Death Cross: A death cross is when the 50 DMA crosses the 200 DMA on a downward move. This indicates a move into a more bearish phase and is often a good indicator that the price of the stock will go down. As with the golden cross, these signals are much stronger when the price of the stock is closer to the death cross.
Bull Flag / Pennant: A flag or pennant formation is a type of channel that is created by two trendlines. These trend lines begin relatively wide and converge on a area due to the stock volatility decreasing, creating a triangle flag shaped pattern.
Bear Flag: A bear flag is a pattern setup that resembles a triangular shaped flag, formed when two trendlines are drawn through major points in the chart. The upper and lower lines of the flag are pointed up and towards the apex of the flag, which is the converging point on the right side of the chart. Bear flags are also sometimes referred to as a “rising wedge”. This pattern is often is a signal that a bearish phase or price drop is to come. One of the most critical components of this pattern is that there needs to be a divergence in price and volume. That means the price is rising as volume is falling. Once the price (with low volume) reaches the apex of the flag, there will often be a precipitous drop in price.
Gap: A gap is jump in prices from the close of one bar to the open of another bar, either above or below. These can often occur overnight where the market opens considerably higher or lower than the prior day close or less frequently during market hours if a significant news event occurs. On candlestick charts, areas without overlapping candles are called gaps. Certain chart patterns and trade setups are based around larger gaps or those that leapfrog significant areas of support or resistance.
Day Trade: A day trade is a trade that is opened and closed out within the same trading day. Cash accounts under $25,000 are limited on the number and frequency of day trades. Day trades are also subject to lower margin requirements than trades held overnight.
Mini Swing Trade: A mini swing trade is a type of medium duration trade lasting anywhere from 1-3 days. The nature of the trade is to catch quick momentum both with or counter to the overall trend. Mini Swing trades have narrower ATR-based stops and targets than Swing trades.
Swing Trade: A swing trade is a trade designed to catch a larger moves and tends to be a longer duration (3+ days) compared to Mini Swing trades. The ATR-based stops and targets for Swing trades are considerably wider than those used for shorter duration trades.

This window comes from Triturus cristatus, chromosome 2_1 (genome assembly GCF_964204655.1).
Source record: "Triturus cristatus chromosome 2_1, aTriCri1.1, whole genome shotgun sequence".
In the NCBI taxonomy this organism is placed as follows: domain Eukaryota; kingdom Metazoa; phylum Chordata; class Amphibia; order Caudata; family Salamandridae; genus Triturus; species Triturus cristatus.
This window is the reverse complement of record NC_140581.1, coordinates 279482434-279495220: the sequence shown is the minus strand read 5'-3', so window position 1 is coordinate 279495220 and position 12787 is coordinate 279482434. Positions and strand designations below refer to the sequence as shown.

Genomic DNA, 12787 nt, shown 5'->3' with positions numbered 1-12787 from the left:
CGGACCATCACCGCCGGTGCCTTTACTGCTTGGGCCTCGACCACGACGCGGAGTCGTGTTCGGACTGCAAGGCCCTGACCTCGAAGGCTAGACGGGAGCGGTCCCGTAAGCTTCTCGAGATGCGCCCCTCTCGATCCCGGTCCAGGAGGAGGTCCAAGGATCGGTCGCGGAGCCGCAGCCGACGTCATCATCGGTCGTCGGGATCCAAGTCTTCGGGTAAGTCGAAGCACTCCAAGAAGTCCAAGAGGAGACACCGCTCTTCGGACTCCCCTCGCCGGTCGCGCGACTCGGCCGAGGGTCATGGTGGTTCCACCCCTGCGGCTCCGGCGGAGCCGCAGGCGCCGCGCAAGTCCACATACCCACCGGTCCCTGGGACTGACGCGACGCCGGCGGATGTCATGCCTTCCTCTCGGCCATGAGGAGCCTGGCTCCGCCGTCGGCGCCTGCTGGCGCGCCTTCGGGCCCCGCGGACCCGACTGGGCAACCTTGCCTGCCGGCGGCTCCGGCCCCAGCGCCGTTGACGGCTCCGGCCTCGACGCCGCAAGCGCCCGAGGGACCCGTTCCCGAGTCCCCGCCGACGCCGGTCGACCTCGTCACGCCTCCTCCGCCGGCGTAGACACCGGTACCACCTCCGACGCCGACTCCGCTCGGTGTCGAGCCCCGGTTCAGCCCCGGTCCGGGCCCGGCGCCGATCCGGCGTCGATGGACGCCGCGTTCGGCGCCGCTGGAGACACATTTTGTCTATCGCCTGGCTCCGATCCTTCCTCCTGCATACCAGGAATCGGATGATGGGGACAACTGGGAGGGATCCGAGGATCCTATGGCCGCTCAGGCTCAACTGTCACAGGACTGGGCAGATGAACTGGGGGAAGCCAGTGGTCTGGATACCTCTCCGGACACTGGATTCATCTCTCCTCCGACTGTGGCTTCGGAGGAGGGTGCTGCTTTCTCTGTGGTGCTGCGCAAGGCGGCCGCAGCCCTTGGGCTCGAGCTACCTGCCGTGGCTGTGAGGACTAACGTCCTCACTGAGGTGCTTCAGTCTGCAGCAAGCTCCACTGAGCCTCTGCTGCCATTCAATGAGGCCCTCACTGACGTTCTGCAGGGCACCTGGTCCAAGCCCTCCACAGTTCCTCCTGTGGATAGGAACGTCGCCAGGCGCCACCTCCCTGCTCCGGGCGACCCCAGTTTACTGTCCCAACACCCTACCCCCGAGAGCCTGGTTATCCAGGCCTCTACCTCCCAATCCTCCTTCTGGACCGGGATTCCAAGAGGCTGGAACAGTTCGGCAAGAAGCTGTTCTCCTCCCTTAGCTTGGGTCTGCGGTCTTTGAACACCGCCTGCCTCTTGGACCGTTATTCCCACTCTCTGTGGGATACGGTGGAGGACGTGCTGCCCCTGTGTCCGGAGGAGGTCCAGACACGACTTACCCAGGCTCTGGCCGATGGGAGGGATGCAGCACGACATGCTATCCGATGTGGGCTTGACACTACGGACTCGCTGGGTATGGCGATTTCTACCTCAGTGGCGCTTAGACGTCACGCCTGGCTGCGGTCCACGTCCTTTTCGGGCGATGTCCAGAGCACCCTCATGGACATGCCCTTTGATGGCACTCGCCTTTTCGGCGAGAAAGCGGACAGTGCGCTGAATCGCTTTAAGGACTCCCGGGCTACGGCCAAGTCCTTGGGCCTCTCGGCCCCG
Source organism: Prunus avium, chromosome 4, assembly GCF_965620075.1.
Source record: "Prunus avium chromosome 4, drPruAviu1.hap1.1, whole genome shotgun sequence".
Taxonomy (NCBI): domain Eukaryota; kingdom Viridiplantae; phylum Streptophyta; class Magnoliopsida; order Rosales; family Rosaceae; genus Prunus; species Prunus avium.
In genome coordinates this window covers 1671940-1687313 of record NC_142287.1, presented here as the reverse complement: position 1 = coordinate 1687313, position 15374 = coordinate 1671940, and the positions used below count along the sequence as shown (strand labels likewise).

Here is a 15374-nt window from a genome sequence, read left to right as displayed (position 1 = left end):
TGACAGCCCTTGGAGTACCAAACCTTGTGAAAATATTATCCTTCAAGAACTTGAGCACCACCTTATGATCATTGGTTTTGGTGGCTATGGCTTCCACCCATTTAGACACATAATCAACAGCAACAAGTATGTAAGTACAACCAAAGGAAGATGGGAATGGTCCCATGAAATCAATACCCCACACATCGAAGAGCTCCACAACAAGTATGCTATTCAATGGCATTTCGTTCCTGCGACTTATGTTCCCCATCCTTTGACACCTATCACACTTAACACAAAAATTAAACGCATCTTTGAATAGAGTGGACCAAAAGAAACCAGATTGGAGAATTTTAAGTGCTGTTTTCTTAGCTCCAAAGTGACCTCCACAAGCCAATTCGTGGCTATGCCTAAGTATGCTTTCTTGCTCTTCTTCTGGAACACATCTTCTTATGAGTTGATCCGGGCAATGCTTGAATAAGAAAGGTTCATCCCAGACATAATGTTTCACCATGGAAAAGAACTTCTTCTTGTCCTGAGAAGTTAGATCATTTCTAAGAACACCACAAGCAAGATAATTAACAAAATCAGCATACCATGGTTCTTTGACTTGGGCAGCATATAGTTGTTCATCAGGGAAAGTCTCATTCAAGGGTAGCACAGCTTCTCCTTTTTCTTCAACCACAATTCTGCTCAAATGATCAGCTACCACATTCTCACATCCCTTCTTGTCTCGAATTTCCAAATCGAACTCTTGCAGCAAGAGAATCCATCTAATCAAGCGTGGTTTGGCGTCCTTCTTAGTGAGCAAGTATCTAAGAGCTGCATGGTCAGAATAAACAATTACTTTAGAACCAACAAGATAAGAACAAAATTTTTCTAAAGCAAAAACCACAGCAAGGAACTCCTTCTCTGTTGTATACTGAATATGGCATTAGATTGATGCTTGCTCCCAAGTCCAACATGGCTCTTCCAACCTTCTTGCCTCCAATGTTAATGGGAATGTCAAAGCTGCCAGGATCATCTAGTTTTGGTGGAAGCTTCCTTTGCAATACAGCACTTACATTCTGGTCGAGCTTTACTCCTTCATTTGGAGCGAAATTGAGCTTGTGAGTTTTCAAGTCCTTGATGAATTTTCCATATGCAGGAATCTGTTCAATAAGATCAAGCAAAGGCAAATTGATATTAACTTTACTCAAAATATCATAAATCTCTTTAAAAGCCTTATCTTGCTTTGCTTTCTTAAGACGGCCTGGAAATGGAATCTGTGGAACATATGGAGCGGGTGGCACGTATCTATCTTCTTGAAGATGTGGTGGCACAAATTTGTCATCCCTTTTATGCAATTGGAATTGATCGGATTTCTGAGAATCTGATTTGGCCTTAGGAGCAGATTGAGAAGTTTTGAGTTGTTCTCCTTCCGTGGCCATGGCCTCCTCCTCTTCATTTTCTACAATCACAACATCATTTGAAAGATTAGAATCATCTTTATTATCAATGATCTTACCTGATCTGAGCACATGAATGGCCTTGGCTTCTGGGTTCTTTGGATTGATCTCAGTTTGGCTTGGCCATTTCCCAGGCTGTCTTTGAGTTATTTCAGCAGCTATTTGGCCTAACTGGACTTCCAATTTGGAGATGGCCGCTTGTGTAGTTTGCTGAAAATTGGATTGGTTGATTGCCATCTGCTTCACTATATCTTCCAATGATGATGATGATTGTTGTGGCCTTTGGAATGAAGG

Position Size: A position size is the dollar value that a trader invests into a particular trade. The trader’s portfolio value, risk tolerance and trading style are all factors that determine appropriate position size. We often employ fixed-risk stops, meaning we might enter a trade such that if our stop was hit we lose a consistent $500, but we will vary our position sizing to allow our stop to be narrower or wider depending on the trade setup.
Fade / Follow: When a trader “fades the market”, they are trading against the prevailing trends of the market. An example of a fade is when a trader buys a stock while the price is falling, with the hope of selling it higher. This is a risky strategy because the trader is going against the overall trend of an instrument. When a trader “follows” the market, they are trading with the direction of the prevailing trend.
Market Order: An order to buy or sell a stock immediately at the best available current price. The buy price in this type of order can fluctuate because the price can move between the time the order is placed and when the order is filled.
Stop Order: An order to buy or sell a stock at the market when its price passes a certain point. This type of stop is designed to limit an investor’s losses. This is also known as a “stop-loss” order or a “stop-market” order. It is a wise idea to set stop orders on your existing positions if you plan on being unavailable to trade for an extended period of time.
Limit Order: An order placed with a broker to buy or sell a set number of shares at a specified price or better. Depending on whether the trader is going long or short, the limit order is called a “buy limit order” or a “sell limit order.” These orders are especially helpful on low volume or particularly volatile stocks because it ensures that the trader will get the stock at a specified price or the trade will not occur.
Stop Limit Order: An order placed with a broker that combines elements of a stop order and a limit order. This type of order will be executed when a stock reaches a certain price and is filled at a specified price (or better). When the stop price is reached, the order becomes a limit order.
Buy Stop Order: This is an order which is set at a price that is higher than a security’s current market price. The order is triggered when the price meets or goes through the buy stop price. This type of order is great for people who want to enter at a breakout of a range or price level.
Trailing Stop: A trailing stop is a stop set either automatically or manually to increase or trail up as a stock moves up but remain fixed and eventually triggered if the stock moves down. Typically this is used after a trade has moved sufficiently in your favor or you have already taken partial profits on a trade. The trail can be based on a percent decline, moving average, set level of ATRs, significant chart areas, or any other number of factors.
Bracketed Sell Order: This is a sell order on a short sale that is accompanied (or bracketed) by a buy stop order above the entry price, and a buy limit order below the entry. This type of order protects the trader on the up and down side of the trade by ensuring that they don’t lose more than an acceptable amount and that they lock in profits where they want to.
Bracketed Buy/Sell Order: This is a conditional order type that specifies a lower price and a higher price to either get in or get out at. Bracketed orders can be used to go long if a breakout occurs or short if a breakdown occurs. Once in a trade, bracketed orders (one cancels the other) can be used to automatically take profits or get stopped out at certain levels.
Chandelier Exit: A Chandelier Exit is a type of exit from a trade that uses a series of trailing stops that originate from the highest point of a trade. It is designed to keep traders in a trade while the stock is trending while exiting the trade if the trend breaks.
It is calculated by taking gross wins and dividing them against the absolute value of the gross losses. A profit factor of “1” is a baseline breakeven system, meaning that for every dollar the system makes it loses one dollar (1 divided by 1 = 1). Generally, the higher the profit factor the better (as in you make more dollars for every dollar lost).